Kings on the wing – a tribute to dragonflies

Globe Skimmer


It wasn't too long ago when we were brown, nylon-slippered children. And we would wait for December to daub the tops of our Iloshi (ekel) with freshly chewed gum. December was a special month. It didn’t just mean the end of school – it brought in a swarm of wing-bound beauties to our islands - yes, the dragonflies. For weeks, we would pick them from the air with our Iloshi, tie strings around their slender tails and feed them ground rice. We watched them rest on clotheslines, and take shelter under tin rooves when there was rain. In December, we lived.

We noticed our grandparents didn’t say December but talked instead of Mula: "Mula brings the dragonflies," they’d say with a mouthful of Foah (areca nut) or through the soft blue smog of the Gudugudaa (hookah). Mula. A curious word. It rhymed with Kula, the word for “color”. So, Mula became a time of new hues in our imaginations, we knew so little about the word save that it stood for good times.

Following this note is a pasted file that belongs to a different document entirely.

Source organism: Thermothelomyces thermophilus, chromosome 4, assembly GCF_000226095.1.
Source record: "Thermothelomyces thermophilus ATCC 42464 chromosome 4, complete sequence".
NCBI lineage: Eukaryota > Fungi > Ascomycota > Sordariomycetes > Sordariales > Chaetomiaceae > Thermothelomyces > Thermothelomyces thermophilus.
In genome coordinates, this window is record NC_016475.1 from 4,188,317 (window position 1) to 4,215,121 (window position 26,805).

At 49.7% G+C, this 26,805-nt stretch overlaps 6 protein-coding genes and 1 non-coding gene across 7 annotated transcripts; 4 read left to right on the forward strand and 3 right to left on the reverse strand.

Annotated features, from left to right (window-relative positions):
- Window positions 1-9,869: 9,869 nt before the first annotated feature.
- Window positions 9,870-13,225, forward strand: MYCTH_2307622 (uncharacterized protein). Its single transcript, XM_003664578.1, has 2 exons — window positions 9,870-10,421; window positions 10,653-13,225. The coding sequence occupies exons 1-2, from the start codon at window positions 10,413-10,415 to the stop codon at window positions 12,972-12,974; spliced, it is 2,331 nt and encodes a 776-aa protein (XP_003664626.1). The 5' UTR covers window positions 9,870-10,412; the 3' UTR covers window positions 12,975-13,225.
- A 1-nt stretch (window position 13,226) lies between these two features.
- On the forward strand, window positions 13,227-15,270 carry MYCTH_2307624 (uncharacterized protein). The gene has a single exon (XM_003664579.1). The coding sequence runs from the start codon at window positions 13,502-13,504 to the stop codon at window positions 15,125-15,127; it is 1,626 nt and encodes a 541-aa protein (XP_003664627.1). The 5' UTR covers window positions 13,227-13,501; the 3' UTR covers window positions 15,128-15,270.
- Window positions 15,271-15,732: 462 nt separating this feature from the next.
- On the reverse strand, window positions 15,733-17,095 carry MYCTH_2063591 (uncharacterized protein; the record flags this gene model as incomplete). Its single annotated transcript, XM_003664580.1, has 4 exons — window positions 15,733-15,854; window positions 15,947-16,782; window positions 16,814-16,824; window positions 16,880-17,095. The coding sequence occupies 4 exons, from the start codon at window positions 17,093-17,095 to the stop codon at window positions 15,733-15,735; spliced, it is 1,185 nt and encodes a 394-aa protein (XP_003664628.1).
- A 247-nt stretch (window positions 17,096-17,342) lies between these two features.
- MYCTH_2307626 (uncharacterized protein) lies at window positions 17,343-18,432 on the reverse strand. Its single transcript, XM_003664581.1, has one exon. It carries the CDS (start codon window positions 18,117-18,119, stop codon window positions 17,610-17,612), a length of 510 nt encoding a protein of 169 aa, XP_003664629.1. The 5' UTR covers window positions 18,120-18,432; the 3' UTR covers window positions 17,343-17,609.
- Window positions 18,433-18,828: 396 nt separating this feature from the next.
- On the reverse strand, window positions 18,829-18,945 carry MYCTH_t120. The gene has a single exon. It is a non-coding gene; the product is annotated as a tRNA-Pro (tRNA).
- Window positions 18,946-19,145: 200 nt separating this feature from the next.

At school, they taught us that dragonflies were insects like houseflies and mosquitoes and butterflies. But how was that possible? The grey houseflies annoyed us, they were fast and zipped by on buzzy wings. The mosquitoes whined and pricked our skin. The vain butterflies, meanwhile, glided from flower to flower.

Oh, but the dragonflies! Their movements were uninhibited, free: flying left and right, up and down, forwards and backwards. In the air, they were unmatched – peerless kings on the wing.

 Then we grew up. We wanted to find ourselves, to trace our roots. We went back and back, like a retreating Dhondhooni (dragonfly), recalling that old grandmotherly name – Mula. We learned that it was part of an ancient calendar called Nakaiy, used by those whose work depended on the knowledge of the changing constellations and resulting weather.

 Mula, the first Nakaiy of the sunny Iruvai monsoon, brings a strong breeze and white-tipped seas. And the dragonflies pass over us on their long and perilous journey, migrating from India to East Africa, braving rain and terrible winds. Why must they go all the way to that big continent? Perhaps they are like us islanders with our old African connection. One that can still be sensed in traditional buildings, in old bodu beru (drum) words. So, maybe one day in December when the wind shifts, we too will take wing and fly West on a journey of discovery.